On the sixth floor of The New School’s Jazz and Contemporary Music building, QNA come together to experiment. Comprised of members from the outer boroughs and two MCs from Minnesota, the band is only months old. QNA, for all intents and purposes, are students grooming themselves into professional musicians. Sitting in on a rehearsal, however, an audience would not think this group of young people has much left to learn. In a short span of time, QNA is already showing confidence in the direction they want to go. Their connection as a group feels cosmic. They marry jazz and hip-hop in dazzling harmony. They understand what it means to represent both genres. QNA already sound like pros.
‘As a band, we kind of see ourselves as in between jazz and hip-hop,’ says MC and saxophone master Benjamin Chin, ‘There are people in jazz who only listen to jazz. There are people in hip-hop who only listen to hip-hop. We don’t really ascribe to that.’
‘The direction that jazz is going nowadays is very modern, and I feel like that’s an acquired taste for a very exclusive palette,’ says Marina Espinet, the band’s female vocalist with an exquisite set of pipes. ‘I think combining it with hip-hop makes it more accessible.’
Overcoming the exclusivity of the two genres is a major theme for QNA. On the track ‘Good Ass Intro’ (which samples the eponymous Chance the Rapper song), the band’s other MC and songwriter Carlos Kelley even shouts, ‘If you say, “fuck hip-hop” man I agree.’
‘Carlos is a rapper, so he’s hip-hop, but he’s kind of just throwing that out the window,’ Chin explains. ‘He’s trying to put himself more into the jazz world.’
‘You don’t really see too many kids going to a jazz show,’ the band’s versatile drummer Marco Gill points out. ‘So we like to do jazz and hip-hop, but where it’s not boring for anyone.’
The jazz and hip-hop crossover is nothing new in New York, but the community continues to branch out and innovate. QNA aspire to build their own unique spot in the community, and it’s clear they’re having a great time as they do it.
‘New York has such thriving hip-hop now,’ says TJ Adorno, the band’s dynamic guitarist and composer. ‘There’s a bit of a jazz community, but a lot of it is not very mainstream, so we’re trying to bridge the two.’
‘Basically, we’re trying to get hip-hop heads to listen to jazz, and getting jazz heads to listen to hip-hop,’ says Chin.
One of the most striking ways QNA manages to stand out is through their lyrics. Their sweeping voice is intimidatingly well-read. Kelley deems himself a ‘walking libra vox,’ referencing everything from Hellraiser to Pokémon to Wagner’s Götterdämmerung. QNA knows exactly what they want to talk about, and their bold dialogue engages a multiplicity of audiences.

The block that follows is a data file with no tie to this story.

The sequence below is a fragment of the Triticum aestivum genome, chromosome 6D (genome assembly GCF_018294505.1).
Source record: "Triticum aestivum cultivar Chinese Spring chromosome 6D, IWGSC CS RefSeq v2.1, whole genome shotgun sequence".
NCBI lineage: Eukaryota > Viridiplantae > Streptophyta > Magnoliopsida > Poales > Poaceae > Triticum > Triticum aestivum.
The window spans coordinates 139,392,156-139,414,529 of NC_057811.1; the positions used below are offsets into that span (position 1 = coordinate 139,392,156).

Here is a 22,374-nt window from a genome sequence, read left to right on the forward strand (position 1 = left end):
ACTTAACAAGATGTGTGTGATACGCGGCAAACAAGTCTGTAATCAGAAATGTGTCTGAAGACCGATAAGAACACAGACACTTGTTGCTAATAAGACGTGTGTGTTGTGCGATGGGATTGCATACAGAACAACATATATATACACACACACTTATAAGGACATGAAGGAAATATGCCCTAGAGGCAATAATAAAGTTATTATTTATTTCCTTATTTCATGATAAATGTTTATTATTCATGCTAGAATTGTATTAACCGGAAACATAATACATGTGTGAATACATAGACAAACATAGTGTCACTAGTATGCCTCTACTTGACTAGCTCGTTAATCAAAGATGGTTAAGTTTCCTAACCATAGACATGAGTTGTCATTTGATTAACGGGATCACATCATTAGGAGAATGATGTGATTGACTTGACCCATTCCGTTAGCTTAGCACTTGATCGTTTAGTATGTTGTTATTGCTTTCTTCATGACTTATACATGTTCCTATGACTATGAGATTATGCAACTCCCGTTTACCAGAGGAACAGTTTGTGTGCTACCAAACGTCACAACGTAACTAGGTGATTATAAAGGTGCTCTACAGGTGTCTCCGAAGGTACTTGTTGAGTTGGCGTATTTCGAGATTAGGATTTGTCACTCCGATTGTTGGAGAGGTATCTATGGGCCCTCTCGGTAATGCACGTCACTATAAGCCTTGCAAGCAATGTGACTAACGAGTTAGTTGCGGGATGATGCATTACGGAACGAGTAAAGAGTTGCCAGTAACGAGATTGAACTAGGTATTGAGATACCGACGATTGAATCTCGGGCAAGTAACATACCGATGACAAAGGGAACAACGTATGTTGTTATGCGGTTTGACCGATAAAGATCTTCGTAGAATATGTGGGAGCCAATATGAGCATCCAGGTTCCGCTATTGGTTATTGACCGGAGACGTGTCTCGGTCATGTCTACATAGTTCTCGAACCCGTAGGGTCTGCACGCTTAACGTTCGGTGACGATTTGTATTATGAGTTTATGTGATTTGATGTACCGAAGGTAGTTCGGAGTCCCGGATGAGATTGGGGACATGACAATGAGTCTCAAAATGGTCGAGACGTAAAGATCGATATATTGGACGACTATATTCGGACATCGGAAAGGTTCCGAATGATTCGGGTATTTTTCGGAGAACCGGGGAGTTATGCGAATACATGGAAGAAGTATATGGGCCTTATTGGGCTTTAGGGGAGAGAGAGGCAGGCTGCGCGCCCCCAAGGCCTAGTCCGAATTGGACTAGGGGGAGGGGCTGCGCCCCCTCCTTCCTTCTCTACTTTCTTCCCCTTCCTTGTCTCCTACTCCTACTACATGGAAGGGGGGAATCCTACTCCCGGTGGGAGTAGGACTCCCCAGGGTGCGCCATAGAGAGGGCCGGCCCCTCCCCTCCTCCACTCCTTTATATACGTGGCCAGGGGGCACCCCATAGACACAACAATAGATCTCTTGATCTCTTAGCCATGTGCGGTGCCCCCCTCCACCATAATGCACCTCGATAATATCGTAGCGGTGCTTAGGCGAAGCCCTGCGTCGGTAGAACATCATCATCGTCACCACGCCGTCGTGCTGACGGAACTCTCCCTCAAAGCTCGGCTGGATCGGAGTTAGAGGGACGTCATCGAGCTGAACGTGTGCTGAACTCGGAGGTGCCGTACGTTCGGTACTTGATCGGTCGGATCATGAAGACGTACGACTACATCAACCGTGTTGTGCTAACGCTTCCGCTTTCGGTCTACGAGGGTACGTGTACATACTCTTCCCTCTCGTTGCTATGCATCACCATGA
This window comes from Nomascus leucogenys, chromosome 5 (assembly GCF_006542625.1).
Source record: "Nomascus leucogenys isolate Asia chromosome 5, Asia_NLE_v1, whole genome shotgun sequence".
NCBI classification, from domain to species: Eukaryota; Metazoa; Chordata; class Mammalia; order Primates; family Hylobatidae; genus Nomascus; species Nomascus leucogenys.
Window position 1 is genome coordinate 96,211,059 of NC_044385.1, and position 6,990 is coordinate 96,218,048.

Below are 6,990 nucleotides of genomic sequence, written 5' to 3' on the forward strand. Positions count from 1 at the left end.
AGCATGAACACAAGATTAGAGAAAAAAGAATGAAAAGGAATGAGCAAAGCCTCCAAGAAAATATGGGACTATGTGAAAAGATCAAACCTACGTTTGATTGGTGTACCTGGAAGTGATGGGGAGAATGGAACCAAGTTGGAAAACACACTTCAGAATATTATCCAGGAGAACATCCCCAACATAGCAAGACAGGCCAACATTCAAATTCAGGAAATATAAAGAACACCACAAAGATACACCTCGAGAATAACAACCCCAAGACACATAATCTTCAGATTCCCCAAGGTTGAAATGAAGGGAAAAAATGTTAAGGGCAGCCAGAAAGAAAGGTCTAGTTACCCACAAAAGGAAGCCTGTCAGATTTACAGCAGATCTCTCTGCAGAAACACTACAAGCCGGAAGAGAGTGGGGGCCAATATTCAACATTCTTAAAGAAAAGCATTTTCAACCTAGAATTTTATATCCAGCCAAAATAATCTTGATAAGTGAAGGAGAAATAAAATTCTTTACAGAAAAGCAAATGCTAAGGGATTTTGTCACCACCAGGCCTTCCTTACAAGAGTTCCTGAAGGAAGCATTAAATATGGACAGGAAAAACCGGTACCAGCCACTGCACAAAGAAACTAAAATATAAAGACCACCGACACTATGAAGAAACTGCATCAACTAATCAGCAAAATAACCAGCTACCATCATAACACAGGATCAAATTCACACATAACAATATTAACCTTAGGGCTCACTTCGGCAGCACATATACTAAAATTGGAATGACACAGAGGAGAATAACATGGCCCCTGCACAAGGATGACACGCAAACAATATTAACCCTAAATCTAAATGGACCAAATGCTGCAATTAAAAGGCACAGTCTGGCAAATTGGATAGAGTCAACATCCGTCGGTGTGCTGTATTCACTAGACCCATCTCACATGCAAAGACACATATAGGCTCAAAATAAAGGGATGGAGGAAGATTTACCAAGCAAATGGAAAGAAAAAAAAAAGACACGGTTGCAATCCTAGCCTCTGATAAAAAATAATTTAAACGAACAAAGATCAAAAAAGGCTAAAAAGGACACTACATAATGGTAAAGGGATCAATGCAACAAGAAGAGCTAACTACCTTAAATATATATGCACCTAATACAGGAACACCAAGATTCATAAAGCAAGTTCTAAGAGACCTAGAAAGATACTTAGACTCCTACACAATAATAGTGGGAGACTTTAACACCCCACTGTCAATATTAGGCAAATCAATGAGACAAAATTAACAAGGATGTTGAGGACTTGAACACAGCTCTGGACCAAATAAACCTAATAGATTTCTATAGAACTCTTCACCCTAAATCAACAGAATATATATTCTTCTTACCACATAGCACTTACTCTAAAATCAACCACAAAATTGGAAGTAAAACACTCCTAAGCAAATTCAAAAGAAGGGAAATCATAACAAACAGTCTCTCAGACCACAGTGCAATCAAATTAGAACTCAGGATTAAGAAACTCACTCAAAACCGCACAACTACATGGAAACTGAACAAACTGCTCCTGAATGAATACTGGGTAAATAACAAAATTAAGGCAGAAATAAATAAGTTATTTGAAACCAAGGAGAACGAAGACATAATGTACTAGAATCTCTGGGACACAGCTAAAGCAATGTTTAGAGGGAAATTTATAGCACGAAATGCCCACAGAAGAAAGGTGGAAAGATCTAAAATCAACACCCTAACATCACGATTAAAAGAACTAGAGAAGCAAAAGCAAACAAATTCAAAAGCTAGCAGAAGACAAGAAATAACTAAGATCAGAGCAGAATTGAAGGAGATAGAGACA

‘I feel like we’re taking the music we like… and almost asking questions. And then playing it and seeing what the answer is with our music,’ Chin explains.
In essence, this is how QNA have defined themselves and their name.
QNA also boast a refreshing camaraderie. Unlike many young artists looking to take command in New York, QNA’s promotional photos show the band candidly laughing. This light-hearted demeanor demonstrates more than just affection among friends playing music. It embodies the trust unique to a group of musicians.
‘It’s a different kind of relationship,’ Marco says. ‘You have a friend relationship, a love relationship, and the band relationship is totally different. It’s intertwined in this weird kind of music way.’
Performing live together has only strengthened this bond and facilitated generosity between bandmates.
‘We’ve learned a lot about stage presence and how to best represent our sound on stage,’ said Adorno. ‘I remember our first set was a lot of us bumping into each other. We realized when you’re seeing us live you gotta split your attention to different people at different times versus a whole thing.’
In addition to Chance the Rapper’s Social Experiment, the band cites Kendrick Lamar’s masterpiece To Pimp A Butterfly as a supreme example of how influential the jazz/hip-hop crossover has become. Artists from the Brainfeeder label, like Flying Lotus and Thundercat, are also cited as major tastemakers for the band.
QNA say their forthcoming EP, expected to drop in October, will sound like more of a jazz record than previously released tracks.
QNA acknowledge that the genre will only continue to grow and transform, and Gill emphasizes the band’s desire to expand their influence along with it. They agree they want QNA to serve as an inclusive platform open for collaboration.
In their rehearsal space on the sixth floor, a sour note never fills the air. Despite the many questions encapsulated in their music, it feels fully realized, and smooth doesn’t even begin to describe it.
By Will Speros
A recent graduate of Fordham University, Will Speros is an aspiring journalist proudly living in Harlem. In addition to living and breathing music and film, Will maintains an active interest in politics and social justice. He hopes to eventually pursue a career as a writer of cultural critique.